Oil and gas producers are persuaded to reclaim old well and pipelines

Mixed feeling about the reclamation of old well sites and pipelines continue to heat up as there are speculations that reviving Alberta’s idle wells could heat up the energy patch.

Alberta’s landscape has suffered massive depressions there are increasing number of idle oil and gas wells scars. According to data, there are about 84,100 idle wells in the region and the government fears that at this rate taxpayer money will be required to clean up the mess oil and gas producers have left.

According to Tony Nicholas a farmer in the region, he is still doubtful about the current oil and gas well site reclamation situation. He expressed that with the increasing number of wells in his province, it gets very difficult for him to use farming equipment but nonetheless he gets paid between $2,000 and $3,000 per year for the inconvenience.

He went on saying “it’s a fact that they are a nuisance. You have to go around them, but you get something for it.”
It is the duty of every gas and oil company to do cleanups and reinstate the landscape but this has not been done consistently in the past.

But things are now taking a turn with the new rules put in place by the Alberta Energy Regulator, it now prevents financially insecure companies from claiming liabilities to unaffordable levels.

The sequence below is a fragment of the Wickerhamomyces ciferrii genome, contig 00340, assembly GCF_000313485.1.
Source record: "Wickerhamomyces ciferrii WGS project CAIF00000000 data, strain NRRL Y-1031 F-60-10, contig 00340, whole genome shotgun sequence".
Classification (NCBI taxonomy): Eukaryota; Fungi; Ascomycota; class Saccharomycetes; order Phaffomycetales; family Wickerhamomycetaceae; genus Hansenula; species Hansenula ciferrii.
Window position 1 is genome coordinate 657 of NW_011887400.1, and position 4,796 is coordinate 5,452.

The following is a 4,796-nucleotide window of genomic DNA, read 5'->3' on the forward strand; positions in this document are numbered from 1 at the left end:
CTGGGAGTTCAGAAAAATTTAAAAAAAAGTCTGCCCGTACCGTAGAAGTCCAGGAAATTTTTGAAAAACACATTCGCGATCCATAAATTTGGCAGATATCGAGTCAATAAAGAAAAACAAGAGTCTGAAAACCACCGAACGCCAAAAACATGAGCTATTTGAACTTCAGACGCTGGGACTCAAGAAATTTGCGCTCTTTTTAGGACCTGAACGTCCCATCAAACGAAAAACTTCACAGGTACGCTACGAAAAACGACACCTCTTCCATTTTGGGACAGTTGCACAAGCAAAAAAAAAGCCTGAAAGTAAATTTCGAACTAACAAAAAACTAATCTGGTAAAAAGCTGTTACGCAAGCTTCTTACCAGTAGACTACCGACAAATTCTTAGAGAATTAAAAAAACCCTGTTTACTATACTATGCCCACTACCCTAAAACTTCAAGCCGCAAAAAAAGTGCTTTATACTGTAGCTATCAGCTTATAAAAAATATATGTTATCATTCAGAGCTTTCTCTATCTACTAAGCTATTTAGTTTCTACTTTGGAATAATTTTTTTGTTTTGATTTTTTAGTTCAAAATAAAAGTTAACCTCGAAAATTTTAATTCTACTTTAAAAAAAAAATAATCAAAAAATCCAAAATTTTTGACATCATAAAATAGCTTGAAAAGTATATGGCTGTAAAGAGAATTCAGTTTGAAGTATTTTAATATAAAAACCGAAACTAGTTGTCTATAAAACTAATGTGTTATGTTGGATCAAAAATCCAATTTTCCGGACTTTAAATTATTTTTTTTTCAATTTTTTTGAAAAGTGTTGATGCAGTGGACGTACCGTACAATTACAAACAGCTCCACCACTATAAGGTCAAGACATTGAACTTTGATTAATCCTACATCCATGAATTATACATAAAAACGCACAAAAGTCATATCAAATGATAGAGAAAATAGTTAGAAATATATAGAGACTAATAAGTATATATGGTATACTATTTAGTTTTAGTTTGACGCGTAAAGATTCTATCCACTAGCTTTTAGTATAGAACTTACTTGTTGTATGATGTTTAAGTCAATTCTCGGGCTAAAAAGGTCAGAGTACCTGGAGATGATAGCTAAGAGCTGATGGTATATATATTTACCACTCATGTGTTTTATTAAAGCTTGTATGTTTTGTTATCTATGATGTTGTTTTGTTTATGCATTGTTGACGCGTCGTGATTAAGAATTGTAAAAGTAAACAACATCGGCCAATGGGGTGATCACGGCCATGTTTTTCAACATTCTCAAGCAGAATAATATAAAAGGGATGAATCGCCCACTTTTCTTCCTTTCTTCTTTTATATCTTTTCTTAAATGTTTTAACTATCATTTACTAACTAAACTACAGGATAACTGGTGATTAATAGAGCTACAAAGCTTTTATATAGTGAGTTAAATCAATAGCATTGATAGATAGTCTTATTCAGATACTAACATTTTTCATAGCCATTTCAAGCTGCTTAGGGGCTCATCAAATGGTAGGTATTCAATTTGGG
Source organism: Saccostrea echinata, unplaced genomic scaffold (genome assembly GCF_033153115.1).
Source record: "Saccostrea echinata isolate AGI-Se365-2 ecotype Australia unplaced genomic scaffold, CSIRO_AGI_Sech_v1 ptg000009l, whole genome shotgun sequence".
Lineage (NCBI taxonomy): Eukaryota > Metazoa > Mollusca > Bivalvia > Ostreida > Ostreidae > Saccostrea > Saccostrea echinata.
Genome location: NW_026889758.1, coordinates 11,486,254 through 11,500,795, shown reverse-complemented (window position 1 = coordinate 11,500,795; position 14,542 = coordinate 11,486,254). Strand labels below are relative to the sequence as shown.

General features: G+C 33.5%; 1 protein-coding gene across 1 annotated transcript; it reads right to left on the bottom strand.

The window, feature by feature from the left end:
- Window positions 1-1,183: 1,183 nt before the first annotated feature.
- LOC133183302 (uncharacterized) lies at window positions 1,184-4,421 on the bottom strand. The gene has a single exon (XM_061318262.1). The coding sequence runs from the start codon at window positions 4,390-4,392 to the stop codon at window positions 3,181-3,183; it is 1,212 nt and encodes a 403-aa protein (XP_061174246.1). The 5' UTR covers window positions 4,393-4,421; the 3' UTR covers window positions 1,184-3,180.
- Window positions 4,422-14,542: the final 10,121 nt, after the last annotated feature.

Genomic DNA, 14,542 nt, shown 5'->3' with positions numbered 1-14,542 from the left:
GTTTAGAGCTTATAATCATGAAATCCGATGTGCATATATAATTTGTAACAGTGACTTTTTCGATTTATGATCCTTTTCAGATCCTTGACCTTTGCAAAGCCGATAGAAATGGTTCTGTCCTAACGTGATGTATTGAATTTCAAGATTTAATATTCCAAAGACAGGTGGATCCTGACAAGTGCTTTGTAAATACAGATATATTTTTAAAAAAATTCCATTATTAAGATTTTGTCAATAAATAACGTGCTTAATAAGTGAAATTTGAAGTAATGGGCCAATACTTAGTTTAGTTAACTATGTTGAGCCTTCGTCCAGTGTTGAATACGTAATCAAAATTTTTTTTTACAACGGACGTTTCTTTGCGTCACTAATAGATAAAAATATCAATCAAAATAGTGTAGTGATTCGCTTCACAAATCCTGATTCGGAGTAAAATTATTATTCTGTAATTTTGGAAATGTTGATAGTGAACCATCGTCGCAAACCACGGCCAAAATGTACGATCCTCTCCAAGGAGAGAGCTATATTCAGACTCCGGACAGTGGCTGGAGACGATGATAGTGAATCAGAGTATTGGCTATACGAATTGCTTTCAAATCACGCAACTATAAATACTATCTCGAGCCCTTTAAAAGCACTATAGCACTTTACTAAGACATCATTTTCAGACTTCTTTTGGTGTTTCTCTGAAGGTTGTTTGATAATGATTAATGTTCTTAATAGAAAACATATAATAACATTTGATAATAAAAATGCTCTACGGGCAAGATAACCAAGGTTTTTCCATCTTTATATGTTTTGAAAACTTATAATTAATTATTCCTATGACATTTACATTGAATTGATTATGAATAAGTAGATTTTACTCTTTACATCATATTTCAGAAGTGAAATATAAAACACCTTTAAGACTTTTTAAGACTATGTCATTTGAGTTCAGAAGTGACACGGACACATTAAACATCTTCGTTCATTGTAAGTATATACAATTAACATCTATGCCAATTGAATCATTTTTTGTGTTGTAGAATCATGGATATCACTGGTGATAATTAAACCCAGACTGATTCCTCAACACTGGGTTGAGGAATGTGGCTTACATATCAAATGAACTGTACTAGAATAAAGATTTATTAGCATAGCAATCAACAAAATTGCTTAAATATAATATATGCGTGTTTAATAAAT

The new law states that the province may require a payment from oil and gas companies who made deals that result to the value of the company’s asset drops to twice of its recovery liabilities to ensure cleanups. But they fail to make to the agreement; the province can deny giving out the Crown license to the new owner.

Proper check will be done on company’s license liability rating to decide whether they should pay a deposit.
In the past, companies were required to have a license liability rate as minimal as 1.0 but presently they are required to have at least 2.0.

Dave Humphreys, vice president of operations at Calgary-based intermediate producer Birchcliff Energy explained that “regulations have become tougher with the introduction of the new laws… and specifically the amount of unfunded liability the companies are bearing.”

Companies are now left with no option but to comply with the new rules.
For a company to be able to leave a well, it takes two to five years to acquire a provincial reclamation certificate and this also determined by the amount of cleanup work that is to be done.

According to the statistics of RBC Dominion Securities oil and gas analyst Shailender Randhawa in his latest studies, there are over 93,000 oil and gas wells in Western Canada that have been lying idle for over six months as many buyers do not sell off the lands but rather just turn off the taps.


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